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The universe contains only one electron?

  1. Jun 3, 2004 #1
    I have asked this question before and I was unclear about the answer that I recieved. The way that it was explained before is that when an electron comes incontact with a gamma ray it goes backwards in time. The moving backwards in time of the electron is what we call the positron. Thus, this allows the electron to be in more than one place at the same time, and leading to the untimate conclusion that there may only be one electron in the universe. Does anyone have anything that they could add to this? Or do they have another solution. Also, do you know of any books or sites that would explain this in more detail.
  2. jcsd
  3. Jun 3, 2004 #2
    Old Man Electron

    OF COURSE there's only one electron in the universe! I mean, it's just common sense. But let me tell you, by now it's got to be one wise old electron! If I were you, I wouldn't go trying to put something over on it -- that electron has seen it all, and it's got very little patience for nonsense.

    (Actually, I heard a couple of years ago that the electron was actually thinking of retiring, and of course it had to be talked out of it -- cause no electron, no universe. Hopefully now they've got an electron-in-training to take over when the time comes -- probably some young lepton with big dreams and a lot of energy. Let's hope so. It'll sure need it for that job!)
  4. Jun 3, 2004 #3
    thanks for your 2 cents......or should i say 1. :D
  5. Jun 3, 2004 #4


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    I believe that Richard Fynman played with this type theory. I read a discripton of his ideas in one John Gribbin's books In search of Schrodingers Cat Give it a read.
  6. Jun 3, 2004 #5
    alright, thanks
  7. Jun 3, 2004 #6


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  8. Jun 4, 2004 #7
    Feynman used the "positron is an electron that goes back in time" idea quite a bit. I'm not a fan of that interpretation. He has a book called QED that would talk some about it, but I don't recall him putting forth a one electron model.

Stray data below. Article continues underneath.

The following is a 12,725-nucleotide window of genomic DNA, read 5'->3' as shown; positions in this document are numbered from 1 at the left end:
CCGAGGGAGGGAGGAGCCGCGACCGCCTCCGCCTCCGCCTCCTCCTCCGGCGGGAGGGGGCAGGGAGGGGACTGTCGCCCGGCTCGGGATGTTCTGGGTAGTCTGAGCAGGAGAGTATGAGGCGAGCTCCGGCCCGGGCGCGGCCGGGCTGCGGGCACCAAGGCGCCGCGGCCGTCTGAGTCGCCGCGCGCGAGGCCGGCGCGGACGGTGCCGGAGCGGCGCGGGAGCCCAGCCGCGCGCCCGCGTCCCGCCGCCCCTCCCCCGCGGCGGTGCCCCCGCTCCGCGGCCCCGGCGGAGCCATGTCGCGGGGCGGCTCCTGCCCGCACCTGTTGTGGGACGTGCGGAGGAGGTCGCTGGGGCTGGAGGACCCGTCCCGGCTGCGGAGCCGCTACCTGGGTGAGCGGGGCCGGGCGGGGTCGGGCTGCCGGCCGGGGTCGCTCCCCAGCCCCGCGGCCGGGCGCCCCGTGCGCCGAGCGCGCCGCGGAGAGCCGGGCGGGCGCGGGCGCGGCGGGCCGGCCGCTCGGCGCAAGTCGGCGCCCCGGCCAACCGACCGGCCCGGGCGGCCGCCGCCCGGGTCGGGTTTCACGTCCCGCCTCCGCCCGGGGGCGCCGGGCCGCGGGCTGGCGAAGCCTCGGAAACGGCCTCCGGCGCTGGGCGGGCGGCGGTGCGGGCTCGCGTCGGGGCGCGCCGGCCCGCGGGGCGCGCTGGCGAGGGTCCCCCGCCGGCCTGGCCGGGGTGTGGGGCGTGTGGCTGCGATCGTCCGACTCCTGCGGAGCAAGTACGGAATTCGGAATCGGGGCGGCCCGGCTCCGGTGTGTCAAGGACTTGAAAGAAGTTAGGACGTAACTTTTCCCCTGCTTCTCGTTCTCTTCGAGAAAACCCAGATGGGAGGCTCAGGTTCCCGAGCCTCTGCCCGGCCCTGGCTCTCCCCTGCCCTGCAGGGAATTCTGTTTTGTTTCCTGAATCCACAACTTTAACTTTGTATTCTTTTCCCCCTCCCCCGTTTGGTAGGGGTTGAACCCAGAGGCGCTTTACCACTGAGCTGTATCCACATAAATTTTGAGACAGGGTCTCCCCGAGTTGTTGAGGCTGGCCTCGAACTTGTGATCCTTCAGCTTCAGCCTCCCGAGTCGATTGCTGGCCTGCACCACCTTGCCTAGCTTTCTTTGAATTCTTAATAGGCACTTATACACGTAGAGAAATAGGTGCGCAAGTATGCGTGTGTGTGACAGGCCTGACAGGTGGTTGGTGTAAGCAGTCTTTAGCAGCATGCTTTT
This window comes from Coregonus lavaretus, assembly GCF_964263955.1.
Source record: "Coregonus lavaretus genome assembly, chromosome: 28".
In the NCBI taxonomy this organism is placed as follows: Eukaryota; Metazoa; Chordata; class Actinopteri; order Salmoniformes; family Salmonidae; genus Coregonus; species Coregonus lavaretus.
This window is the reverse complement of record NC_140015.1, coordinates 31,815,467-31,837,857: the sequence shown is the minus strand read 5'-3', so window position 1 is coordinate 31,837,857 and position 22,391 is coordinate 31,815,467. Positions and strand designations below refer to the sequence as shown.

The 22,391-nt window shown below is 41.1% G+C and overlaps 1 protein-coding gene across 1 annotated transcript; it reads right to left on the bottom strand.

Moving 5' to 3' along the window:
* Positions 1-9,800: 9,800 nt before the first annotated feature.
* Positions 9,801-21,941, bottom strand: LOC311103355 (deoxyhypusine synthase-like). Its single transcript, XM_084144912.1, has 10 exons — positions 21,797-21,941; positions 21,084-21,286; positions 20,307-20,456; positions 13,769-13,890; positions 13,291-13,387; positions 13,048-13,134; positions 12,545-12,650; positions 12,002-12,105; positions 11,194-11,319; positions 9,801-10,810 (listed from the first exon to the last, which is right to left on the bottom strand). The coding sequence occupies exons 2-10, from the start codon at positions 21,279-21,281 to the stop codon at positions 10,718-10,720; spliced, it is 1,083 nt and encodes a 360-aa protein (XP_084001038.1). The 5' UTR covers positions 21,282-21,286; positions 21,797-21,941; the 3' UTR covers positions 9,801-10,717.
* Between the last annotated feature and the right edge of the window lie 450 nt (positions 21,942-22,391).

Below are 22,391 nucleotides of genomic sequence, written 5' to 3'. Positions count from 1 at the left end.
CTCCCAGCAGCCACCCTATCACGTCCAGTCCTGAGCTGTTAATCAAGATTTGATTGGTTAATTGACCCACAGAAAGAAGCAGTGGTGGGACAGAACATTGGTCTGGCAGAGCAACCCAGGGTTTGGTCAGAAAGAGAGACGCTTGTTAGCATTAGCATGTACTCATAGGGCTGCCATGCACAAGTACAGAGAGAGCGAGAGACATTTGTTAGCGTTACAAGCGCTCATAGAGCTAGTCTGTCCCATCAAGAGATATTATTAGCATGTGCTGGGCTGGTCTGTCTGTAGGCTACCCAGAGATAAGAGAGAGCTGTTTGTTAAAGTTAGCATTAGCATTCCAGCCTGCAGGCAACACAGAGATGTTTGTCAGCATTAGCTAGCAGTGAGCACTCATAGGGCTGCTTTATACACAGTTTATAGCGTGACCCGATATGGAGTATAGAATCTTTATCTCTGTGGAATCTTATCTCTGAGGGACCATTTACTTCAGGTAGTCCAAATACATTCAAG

I would propose that there are more than one electron in the universe. The amount of matter in the universe is usually explained as being caused by CP violation (matter and antimatter don't have exactly the same properties) at the time of the big bang.
  9. Jun 4, 2004 #8


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    This is the concept that I was thinking of. Not one electron but that a positron is an electron moving backwards in time.
  10. Jun 4, 2004 #9
    o really? Thats interesting, I will have to read the book. thx
  11. Jun 4, 2004 #10
    Im confused about a couple of things. For one, how stars would than work. According to the Proton-Proton chain a star has electrons and positrons routinely annihilating each other producing gamma rays. However, if positrons are electrons moving back in time than would that mean that electrons that are being annihilated are actually from the future? But than where did the positrons originally come from? Also, if electrons are positrons moving back in time than would that mean antimatter is just matter moving back in time? And also is there an explanation for how a gamma ray can turn an electron back in time?
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